Everything Old is New Again: Pick-Up Lines

Long before Atkins, there was Banting. The first low-carb diet was the creation of William Banting’s doctor. A pamphlet about it titled Letter on Corpulence, published in 1864, was a huge best-seller. The verb to banting meant to diet.

And long before The Game — albeit less well-known for teaching pick-up lines — there was Jane Austen. The lessons of The Game were a subplot of a recent episode of Ugly Betty in which Betty interviews an author of a similar book that says the best way to get a woman’s interest to follow praise with criticism. Later in the episode, we see this advice in action: Henry tells a woman that she has a lovely face — “your doctor did an excellent job.”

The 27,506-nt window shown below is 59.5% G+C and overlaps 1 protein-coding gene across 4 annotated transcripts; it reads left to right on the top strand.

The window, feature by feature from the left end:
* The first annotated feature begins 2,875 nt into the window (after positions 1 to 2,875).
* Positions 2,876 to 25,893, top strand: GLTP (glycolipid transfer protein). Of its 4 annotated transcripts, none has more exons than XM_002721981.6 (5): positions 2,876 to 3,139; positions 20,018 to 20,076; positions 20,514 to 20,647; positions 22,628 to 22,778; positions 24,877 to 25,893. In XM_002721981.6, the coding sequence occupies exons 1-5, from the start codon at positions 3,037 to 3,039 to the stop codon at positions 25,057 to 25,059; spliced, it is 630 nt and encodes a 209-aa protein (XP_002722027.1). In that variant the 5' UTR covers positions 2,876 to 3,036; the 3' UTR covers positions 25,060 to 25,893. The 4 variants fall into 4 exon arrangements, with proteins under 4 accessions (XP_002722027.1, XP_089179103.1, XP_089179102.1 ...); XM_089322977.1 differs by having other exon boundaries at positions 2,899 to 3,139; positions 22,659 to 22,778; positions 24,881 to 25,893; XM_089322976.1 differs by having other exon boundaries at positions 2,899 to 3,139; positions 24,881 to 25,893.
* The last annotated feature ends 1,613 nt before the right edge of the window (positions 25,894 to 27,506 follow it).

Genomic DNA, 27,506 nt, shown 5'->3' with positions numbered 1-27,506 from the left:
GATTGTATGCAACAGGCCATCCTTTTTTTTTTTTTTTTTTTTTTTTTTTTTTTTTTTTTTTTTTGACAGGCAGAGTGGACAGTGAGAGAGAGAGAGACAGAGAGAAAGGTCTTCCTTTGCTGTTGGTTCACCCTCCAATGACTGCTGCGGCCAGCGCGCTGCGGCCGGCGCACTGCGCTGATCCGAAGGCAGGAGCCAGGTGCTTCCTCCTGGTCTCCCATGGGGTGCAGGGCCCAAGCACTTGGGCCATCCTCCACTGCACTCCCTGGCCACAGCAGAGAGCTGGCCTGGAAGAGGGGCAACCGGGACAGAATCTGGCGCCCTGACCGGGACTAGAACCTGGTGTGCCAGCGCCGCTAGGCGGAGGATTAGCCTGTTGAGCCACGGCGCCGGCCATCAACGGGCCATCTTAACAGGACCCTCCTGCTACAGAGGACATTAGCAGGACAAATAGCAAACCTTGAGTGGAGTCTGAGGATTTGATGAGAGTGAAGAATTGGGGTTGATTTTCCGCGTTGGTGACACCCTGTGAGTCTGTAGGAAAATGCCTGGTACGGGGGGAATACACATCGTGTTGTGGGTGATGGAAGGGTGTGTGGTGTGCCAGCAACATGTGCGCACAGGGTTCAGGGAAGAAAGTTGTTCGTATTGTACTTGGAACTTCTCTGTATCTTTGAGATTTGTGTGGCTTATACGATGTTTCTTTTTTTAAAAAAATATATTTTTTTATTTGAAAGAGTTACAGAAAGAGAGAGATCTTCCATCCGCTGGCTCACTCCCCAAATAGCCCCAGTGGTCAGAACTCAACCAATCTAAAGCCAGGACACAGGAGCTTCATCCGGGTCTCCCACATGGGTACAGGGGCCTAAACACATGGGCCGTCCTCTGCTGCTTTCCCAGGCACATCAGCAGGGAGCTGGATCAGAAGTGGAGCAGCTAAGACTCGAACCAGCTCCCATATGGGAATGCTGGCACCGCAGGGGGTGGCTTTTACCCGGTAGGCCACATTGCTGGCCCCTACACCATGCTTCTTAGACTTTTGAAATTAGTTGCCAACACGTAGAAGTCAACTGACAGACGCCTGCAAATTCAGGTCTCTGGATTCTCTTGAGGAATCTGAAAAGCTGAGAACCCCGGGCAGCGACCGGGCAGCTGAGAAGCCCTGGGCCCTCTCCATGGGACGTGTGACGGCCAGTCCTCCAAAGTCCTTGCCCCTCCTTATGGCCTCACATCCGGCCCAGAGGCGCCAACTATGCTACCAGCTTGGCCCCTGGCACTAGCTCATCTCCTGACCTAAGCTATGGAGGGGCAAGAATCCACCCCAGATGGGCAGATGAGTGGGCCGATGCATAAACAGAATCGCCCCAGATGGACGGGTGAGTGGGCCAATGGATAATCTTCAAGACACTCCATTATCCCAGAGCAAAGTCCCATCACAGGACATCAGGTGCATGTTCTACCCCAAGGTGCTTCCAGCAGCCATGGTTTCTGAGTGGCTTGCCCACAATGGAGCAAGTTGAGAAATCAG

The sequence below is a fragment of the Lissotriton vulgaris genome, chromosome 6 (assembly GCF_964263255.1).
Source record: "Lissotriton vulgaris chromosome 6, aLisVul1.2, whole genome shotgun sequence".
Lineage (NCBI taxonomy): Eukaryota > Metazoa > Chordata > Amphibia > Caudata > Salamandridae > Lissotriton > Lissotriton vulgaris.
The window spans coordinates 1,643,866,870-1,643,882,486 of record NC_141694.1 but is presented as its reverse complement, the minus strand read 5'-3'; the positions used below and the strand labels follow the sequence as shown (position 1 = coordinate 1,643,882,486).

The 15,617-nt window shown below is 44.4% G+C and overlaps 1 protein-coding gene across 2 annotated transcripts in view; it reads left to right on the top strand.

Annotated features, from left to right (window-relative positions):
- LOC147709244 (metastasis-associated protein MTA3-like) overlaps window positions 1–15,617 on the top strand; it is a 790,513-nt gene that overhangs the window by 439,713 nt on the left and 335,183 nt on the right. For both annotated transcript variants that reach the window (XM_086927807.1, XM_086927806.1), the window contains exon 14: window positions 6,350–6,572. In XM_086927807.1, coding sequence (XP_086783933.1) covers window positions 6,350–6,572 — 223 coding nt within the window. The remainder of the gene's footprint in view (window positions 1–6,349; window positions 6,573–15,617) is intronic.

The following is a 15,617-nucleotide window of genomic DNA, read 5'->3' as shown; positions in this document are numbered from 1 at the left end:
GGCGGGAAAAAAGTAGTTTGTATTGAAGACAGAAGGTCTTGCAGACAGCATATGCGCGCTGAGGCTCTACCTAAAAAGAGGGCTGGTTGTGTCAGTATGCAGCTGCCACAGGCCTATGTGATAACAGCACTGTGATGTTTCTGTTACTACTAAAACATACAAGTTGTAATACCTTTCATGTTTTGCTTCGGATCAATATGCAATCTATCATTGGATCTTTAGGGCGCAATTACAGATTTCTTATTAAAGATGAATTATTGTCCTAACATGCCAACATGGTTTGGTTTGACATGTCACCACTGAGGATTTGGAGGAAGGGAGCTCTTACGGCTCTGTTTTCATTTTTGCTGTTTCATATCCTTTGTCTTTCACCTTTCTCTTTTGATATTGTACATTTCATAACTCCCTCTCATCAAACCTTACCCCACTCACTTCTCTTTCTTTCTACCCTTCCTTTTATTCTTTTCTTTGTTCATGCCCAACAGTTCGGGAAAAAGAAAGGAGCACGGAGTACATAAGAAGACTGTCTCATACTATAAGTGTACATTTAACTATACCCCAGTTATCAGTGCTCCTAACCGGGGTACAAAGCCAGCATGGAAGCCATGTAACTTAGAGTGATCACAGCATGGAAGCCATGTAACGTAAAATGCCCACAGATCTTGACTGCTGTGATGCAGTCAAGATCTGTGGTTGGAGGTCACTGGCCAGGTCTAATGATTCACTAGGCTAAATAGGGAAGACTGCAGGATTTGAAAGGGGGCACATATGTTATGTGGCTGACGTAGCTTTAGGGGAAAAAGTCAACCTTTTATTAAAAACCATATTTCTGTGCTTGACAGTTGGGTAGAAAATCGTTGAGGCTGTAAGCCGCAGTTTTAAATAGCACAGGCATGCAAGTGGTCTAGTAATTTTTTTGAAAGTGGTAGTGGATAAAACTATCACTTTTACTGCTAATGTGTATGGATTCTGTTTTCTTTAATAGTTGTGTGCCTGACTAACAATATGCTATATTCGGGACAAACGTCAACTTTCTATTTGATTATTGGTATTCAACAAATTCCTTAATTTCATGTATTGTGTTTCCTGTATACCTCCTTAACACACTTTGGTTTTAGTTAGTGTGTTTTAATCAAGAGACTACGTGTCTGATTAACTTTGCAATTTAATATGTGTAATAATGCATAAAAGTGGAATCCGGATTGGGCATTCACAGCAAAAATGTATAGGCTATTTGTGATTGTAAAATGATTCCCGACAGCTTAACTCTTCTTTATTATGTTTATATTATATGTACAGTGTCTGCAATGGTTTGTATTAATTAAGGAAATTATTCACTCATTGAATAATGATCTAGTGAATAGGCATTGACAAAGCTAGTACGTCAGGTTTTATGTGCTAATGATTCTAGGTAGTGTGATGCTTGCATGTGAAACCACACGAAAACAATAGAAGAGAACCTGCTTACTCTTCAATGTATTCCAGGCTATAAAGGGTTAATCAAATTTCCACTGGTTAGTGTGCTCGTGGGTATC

Here’s Austen, from Northanger Abbey:

“I have sometimes thought,” said Catherine, doubtingly, “whether ladies do write so much better letters than gentlemen! That is — I should not think the superiority was always on our side.”

“As far as I have had opportunity of judging, it appears to me that the usual style of letter-writing among women is faultless, except in three particulars.”

“And what are they?”

“A general deficiency of subject, a total inattention to stops, and a very frequent ignorance of grammar.”

A little later:

“And pray, sir, what do you think of Miss Morland’s gown?”

“It is very pretty, madam,” said he, gravely examining it; “but I do not think it will wash well; I am afraid it will fray.”

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